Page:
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The Pickens Sentin1l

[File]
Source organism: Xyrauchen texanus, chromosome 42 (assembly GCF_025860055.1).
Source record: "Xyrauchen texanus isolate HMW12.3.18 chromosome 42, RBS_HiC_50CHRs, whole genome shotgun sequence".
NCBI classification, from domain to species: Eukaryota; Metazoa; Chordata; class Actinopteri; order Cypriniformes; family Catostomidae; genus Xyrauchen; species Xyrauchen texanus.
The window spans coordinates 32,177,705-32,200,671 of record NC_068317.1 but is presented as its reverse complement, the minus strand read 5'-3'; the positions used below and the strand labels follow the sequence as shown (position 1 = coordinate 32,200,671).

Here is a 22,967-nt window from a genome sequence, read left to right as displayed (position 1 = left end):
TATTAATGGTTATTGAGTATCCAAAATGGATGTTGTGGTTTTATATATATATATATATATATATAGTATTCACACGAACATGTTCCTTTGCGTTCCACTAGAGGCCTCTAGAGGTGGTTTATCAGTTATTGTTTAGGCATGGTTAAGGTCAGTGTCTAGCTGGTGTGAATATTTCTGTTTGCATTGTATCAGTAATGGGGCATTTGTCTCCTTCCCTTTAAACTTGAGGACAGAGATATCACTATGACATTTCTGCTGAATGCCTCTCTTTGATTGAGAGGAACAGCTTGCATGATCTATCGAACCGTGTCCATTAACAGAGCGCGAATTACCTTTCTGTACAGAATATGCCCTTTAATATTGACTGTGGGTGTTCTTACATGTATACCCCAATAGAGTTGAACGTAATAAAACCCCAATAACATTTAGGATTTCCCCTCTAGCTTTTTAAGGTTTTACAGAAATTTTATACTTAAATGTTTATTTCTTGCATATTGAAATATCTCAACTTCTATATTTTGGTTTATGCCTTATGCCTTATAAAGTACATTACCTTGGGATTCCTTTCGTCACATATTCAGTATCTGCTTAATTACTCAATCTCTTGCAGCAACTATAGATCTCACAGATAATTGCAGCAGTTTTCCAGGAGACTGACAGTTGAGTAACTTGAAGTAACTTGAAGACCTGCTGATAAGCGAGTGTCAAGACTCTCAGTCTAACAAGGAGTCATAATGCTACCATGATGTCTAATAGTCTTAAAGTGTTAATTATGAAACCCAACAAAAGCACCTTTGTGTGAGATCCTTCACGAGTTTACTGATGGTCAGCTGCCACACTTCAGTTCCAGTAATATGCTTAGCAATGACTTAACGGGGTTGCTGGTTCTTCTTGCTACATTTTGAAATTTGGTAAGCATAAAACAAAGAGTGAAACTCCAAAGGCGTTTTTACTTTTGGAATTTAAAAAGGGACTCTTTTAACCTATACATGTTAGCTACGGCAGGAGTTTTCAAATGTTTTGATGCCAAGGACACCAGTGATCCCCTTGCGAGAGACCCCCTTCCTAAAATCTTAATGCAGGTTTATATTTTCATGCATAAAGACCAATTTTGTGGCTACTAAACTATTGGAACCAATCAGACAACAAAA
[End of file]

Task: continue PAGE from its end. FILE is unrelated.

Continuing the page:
PICKENS, S. C. : JULY 81, 1918 GARY HIoT'r MANAGER intered at Pictens ',1sto O Ad Second lue Mal Matter The' Sentinel is not responsible for the views of its corres pondents. WOW! Picnicl Pickens is a town worth boosting. Most everybody is more wil ling to take honey thai a lesson from the bees. A town might as well be on an island as to be surrounded with poor roads. Anderson Mail. Mr. Kelley is going to run for lieutenant governor of South Carolina. Slide, Kelley, slidel Why is Joe Jackson like a certain well known beverage? Because he made a city famous. As further evidence that there is nothing in a name, we know a. Mr. Boozer who never took a drink. A negro boy was run ever in Gaffney last week by an auto mobile belonging to a Mr. Tutt. Tut, tut. We have heard of the "Ham Tree" but from his pictures, Mr. Jim 11am Lewis looks ort like a bush to us. We hope Pickens county will be well represented at the coni ference for common Good to be held in Columbia Augustl and 7. "Bryan's aim in lecturing is a protection for his old age.' -.headline. Ho must be ex pectin - to break M0lethuselah', record. Instead of everybody asking us, "Is it hot enough for yot kid" we wish somebody woulh occasionally say "Have a col one-Bud." "Young man is killed by fal ing I i m b ."'-Headline. WV nloticed1 the other dafy, too, tha aI young Ilady's rib) was brlokei by an entwined limb. What becamie of the old-fash ioned Georgia lady whose ideL about wvaltz-ing was ihnt "ii hain't a thing but1 ras'ling 'eejt y~ou d1on't fall downmf'"-W1i. mington Star. trying to persurade Amnericanus to giv.e up Paris styles anid take up Anmerica n styles. E~xcuise us for bu~ttinig iln, but thme Bo~he mian style is pretty fair. Some children were arrested in Charleston for robbing a lie tree and we areO expectingI thet Charleston papers to now cla inm Charleston as the original Gar den of Eden and tbhis as fthe t ree which furnished Evre her clot hes. If Brother IHiott, of The Sen-. tinel, hao a good territory to "Pick~en,"' he sure' would get out a most excellent p)aper. - Tugaloo ribune.11)~ While we are not the original guy who Put the pick in Pic'kens, we're dliggin'. The11 Tugaloo T1'ribu11ne, pub1 lished at Westminster, was four years old last week and the editor celebr)atedl his paper's birthday by issuing an excellent anniversary n umbhe r. The T-'Iribune is edited and owned by A. L, Gossett, an excellent newspaper man wvho is in love with his wvork, andl is one of the brightest and best weekly papers wvhich comes to this office. The citizens of Westminster should L certainly appreciate such a pa per and support it liberally. In moral tone it is of the highest order; is boosting its town at all times and is a factor in the up building and uplifting of its community, and The Sentinel wishes for the Tribune many, many birthdays and much pros perity. ________ For Remembrance. Never lose an old friend No matter what the cause. We wouldn't ever do It If we didn't look for flaws, The one thing worth wvhile hav ing Is a friend that's stood the test, And who has one friend such as Knows frendship att Its -best. ~ MA:Anon Just 'Befteen The Sentinel and Our Mexhants. A letter in The Sentinel this week, signed by "Observer" is very timely, and we hope all of our merchants read it. The Sentinel w:nts to see more trade come to Pickens and is more than willing to do its part to wards bringing more trade here. We know our merchants have the goods and will treat the peo ple right, and the idea is to let the people in the country know this and let them know their trade is wanted and make it to their interest to come to Pickens. Other towns are bidding for trade which should come here. They are bidding for it thru the columns of The Sentinel. We had much rather have our paper full of advertisements for Pick ens merchants, but the advertis ing patronage we get here falls far short of what it takes to keep the paper going. 1)o not mistake this for a "kick," for it is not. We appreciate the pat ronage the paper gets here and know that each advertiser gets Will The Merci Mr. Editor: 1 have noticed for some time and have heard others remark on what I am going to say and that is, our merchants are not getting the trade they (id some years ago. Why is it? Much of the custom which formerly came hero now goes to other towns. Why? I think there are two reasons: First, they do not use print er's ink freely enough. Second, they do not offer in ducemnents. A. few years ago the pages of The Sentinel would be full each week, and quite often some one or more of the merchants would put on a special sale and dis tribute hundreds and thousands of hand bills oyer the county of fering inducements. 'T'his is not done now and the trade is going soimewhere else. I am sure the editor of The Sentinel wants to see Pickens The Farmers' Coni A special feature of the "Con ference for the Common Good,' which will b held in Coltmbi; SAugust 0th and 7th, will be: 0 c'onferenlce of farmers to dliscus t Marketing, Co-operation a n < I Farm Credits. For this Con ference wo hiavc been fortunate to secure the ser vices of Mr. (laraunce Poe, Ed itor of T1he Progressive Farmer; Mrp. W, J. Shuford, of Hickory, N. C., ando Mr. William Ri. M\ea dlows, Cotton Technologist from the Office of Markets, D~epart ments of A grica tuce. These will be assite~d by farmers and business mien from South Car olina. 'These gentlemen will conduci t a real Sutmmner School for ind;ruction of farmers in methodIs of organization, mark eting, farm finance and other subj]ects wvhich are vitally con nected with the farmers' success Mr. Clarence Poe is too well known to need any intorduction to the famers of South Carolina or of any other State. He is per haps the leading authority in the South on Rural Co-operation. He has recently returned from a trip around the world, and a stud ly of Agriculture Methods of Farm Credits in all countries, lie has made special study of itural Co-operation in the North west, and will explain in detail the methods of the farmers in this thrifty section of our coun try. Mr. W- J. Shuford is the head of a Co-operativoiCreamery and other organizations at Hick-| Mister Farme T~he Parcels Post, tages. It brings to you easily obtained. It uni cry and the telep~hone te enjoyable. It affords yo chase most any thing fro Don't Th by the glittering offers c into forgetting your horn back of every article you record for honesty. I laugh up his sleeve. A1 one to extend the heli: OVer. So safeguard you: full value for every dojlar spent for advertising in. The-Seitinel, But if we cannot get the irOces sary amount of advertising in Pickens we must go outside and get it. We are honest when we say we do not like to have to do this. We could get more outside advertising than we do. Without exception, the Green ville and Easley people who have advertised with us tell us it paid them to advertise in The Sentinel. It is only reasonable that it should. The Sentinel has a larger circulation than the average weekly paper; its read ers are the very best class of people, and our advertising rates are most reasonable. It is our desire that each r dvertiser get more than his money's worth for e, ery dollar spent with us, As we said before, we had much rather have enough Pickens ad vertising to enable us to do with out outside ads and turning trade to other towns, but in order to run the paper we must have a certain amount of adver tising and it is no trouble to get it outside if we cannot got it here. cants Read This? build up and I .believe eyery merchant here wants to see trade improve. The present outlook is for a very excellent croi this fall. People are going to have some money to spend unless some dis aster befalls them. Therefore, let me suggest how they may improve trade conditions here. Let the merchants get togeth er at once (all the merchants, big and little) and organize a Merchants' Trade Association. Elect officers, have rules and stated meetings. Let one of the rules require a membership fee and so much per month or per quarter as dues. Let the funds thu3 received be spent for advertising. Let them hire one page in this paper and keep it tilled with inducements of soie kind to the trading public. Will they act? Observer. Eerence at Columbia ory, N. C., and is regarded as the leading exponent of Co-op. t erativeAgriculture in that State. i I-e has recently led in the organ i ization of a Rural Building and I Loan Association wvhich aims to secure cheaper money for the dlevelopement of the farm. Mr. Meado vs, formerly of Clemson College, is now Cotton Tlechino ogist in the Office of Markets, U.S. Departnment of A griculture. Men in South Carolina who know Mr. Meadows and his work assert that he has no superior in this field so important to our I farmer. In addition to this special Far mer's Conference, which wvill be conducted by Mr. E. W. Dabbs, President of the Farmers' Union, the general grogranm will deal w ~ith many other subiects es pecially connected with Rural Developemnt. One evening's program will be given up to the topic, "Permanent Homes for Our People.'' At this time the Conference will consider the best methods of assisting the ten ant farmers of South Carolina acquire homes. The Hon. A. F. Lever, Chair man of the Committee on Agri culture, U. S. House of Repre sentatives, will be present at the opening meeting and will deliver an address on "A National Pro gram for the Developement of American Agricul ture." Special railroad rates have been granted for the occasion. r mo doubt, has its advan delicacies for your tab~le Los with the rural deliv make country life more u an opportunity to pur n the cities. But SMisled f the mail order house e merchant, lie stands buy from him with a e can't humbug you and id in adversity he is the ing hand and tide you own future and keep Trade at Homa The Primary System Mr. Editor: After the last primary election there was much dissatisfaction e x p r e s s e d in many sections of the state as to the methods used in that elec tion. There were numerous in stances of double voting, minore voting and in some cases voting by men who were not citizens and dead men. Corruption was wholesale throughout the whole state. Such a spectacle was never witnessed before. White men defrauding, cheating, cor rupting and swindling each oth er for the sake of office, and many of them violating the law to do it. I am afraid that the pace which was set last year in the primary will be worse next year unless something i s speedily done to stop it. It will, I fear, end in a revolution among the white people of the state, or else a large percentage will refuse longer to participate in them and resort to the general elec tion. In the latter event a bid would be made by contending wings of the now white party for the handful of negroes who can vote in the general election, and they would probably hold the balance of power. Such a step is to be avoided if possible,' and it can be if stops are taken now to safeguard the primary. I have heard several good men say they do not intend to par ticipate in another primary elec tion unless the rules and the laws are so changed as will puri fy them and prevent a recur rence of last year's farce. There is great dissatisfaction with the present system, and w hile people are not excited over politics, and while there is noth ing to keep people from thinking calmly, let us begin to discuss this problem, and if need be call mass meetings to see if some plan can be devised where by the white people of the state can stay together in peace. Let ne urge the people to A SOLID CA] -A SOLID ( The Chase City Bugg as we have sold them for than any buggy we have e trimmed, and every part.< quality. Let us show you in a buggy, you can't go i A big stock of the olh Folger, Clothing, Shoe Sole agents for Walk Iron King Stoves, New Hoi ell Wagons and Mitchell I think seriously about this, for it is not a matter of trivial con cern. It is a very serious mat ter, one which affects the safe ty, well being and peace of ev ery citizen. I am not in politics and do not expect to be again, but as a good, loyal citizen I want the white people to stay together in peace and harmony. But I fear worse things are ahead of us unless we do something to puri fy our primary system. C. E. Robinson. IBARBED WIRE AR CHASE CITI y needs no introduction to the p' he past. tenyears, and they hav ver sold at the price. -Light i u >f them from the wheels to the tc our line, and if you are looking wvrong to buy a Chase City. I reliable Mitchell wagors in all: 'Yours truly, Thor nle s. Hats and Gents' Furnishing Gc -Over and Boyden Shpes, Carhai ne l~owing Machines,Chase City a ,.utomobiles. Notice to Old Soldiers. The surviving soldiers of the Confederate States in Pickens Scounty are requested to meet in each township on August 2nd at 3 p. m., for the purpose of elect ing a representative to meet at the Court House on the first Monday in September to elect a county pension board for the year 1914. The place of meeting for each township is as follows: Easley at Easley, Liberty at Liberty, Central at Central, .%. ANDNAILS BUGGIES .N -ople of Pickens County e given us less trouble nning, well painted and p made of the very best for quality and comfort ;izes. & Co. ods a Specialty. t Overalls, Hawes Hats, ud Babcock Buggies,Mitch Pickens at Pickens, Huricane at Mile Creek, Et tioch church, Pr Sutherland's ste; . , at Looper's Gin. When assem organize by electing a chairman and a -secretary by ballot; and an ex-Confederate soldier and a holder or an applicant for a pen sion as the representative of said township. All receiving pensions will continue to r n ' YOUR SHOES ARE THE KEYNOTE OF YOUR <PIMANCE Choose them so they will fit and feel right. nat means comfort and a graceful carriage. Women's Footwear Including all the very latest Spring models in Oxfords, Slippers and Pumps. Ladie's low cuts in white canvas, white nu buck and white linen. Ladie's lo w cuts in tan. Ladies lo~w cuts in black. . Men's Low Cuts In all leathers and all styles from the low flat heels \ of the English lasts to the fuller toes and highe heels. If it's new, stylish and worth wearing yo will find it here, and, at a price that you w appr eciate. School Shoes for Growing Girls and Boys We make a specialty of children's Shoes, from baby's first soft soles to the hard wearing, tramping Shoes built to stand the rough usage of the healthiest Boy scout. When in Greenville give us the pleasure of helpi'ng you solvo t1o Shoe question. We are near the corner of .'lain and Washington, the busiest corner between Atlanta pdid Ch }lotte. All interurban cars arrive and leave within four seconds walk of our door. Pride, Patton & TIman [The Shoe P eople~ GEENVILLE, S. C.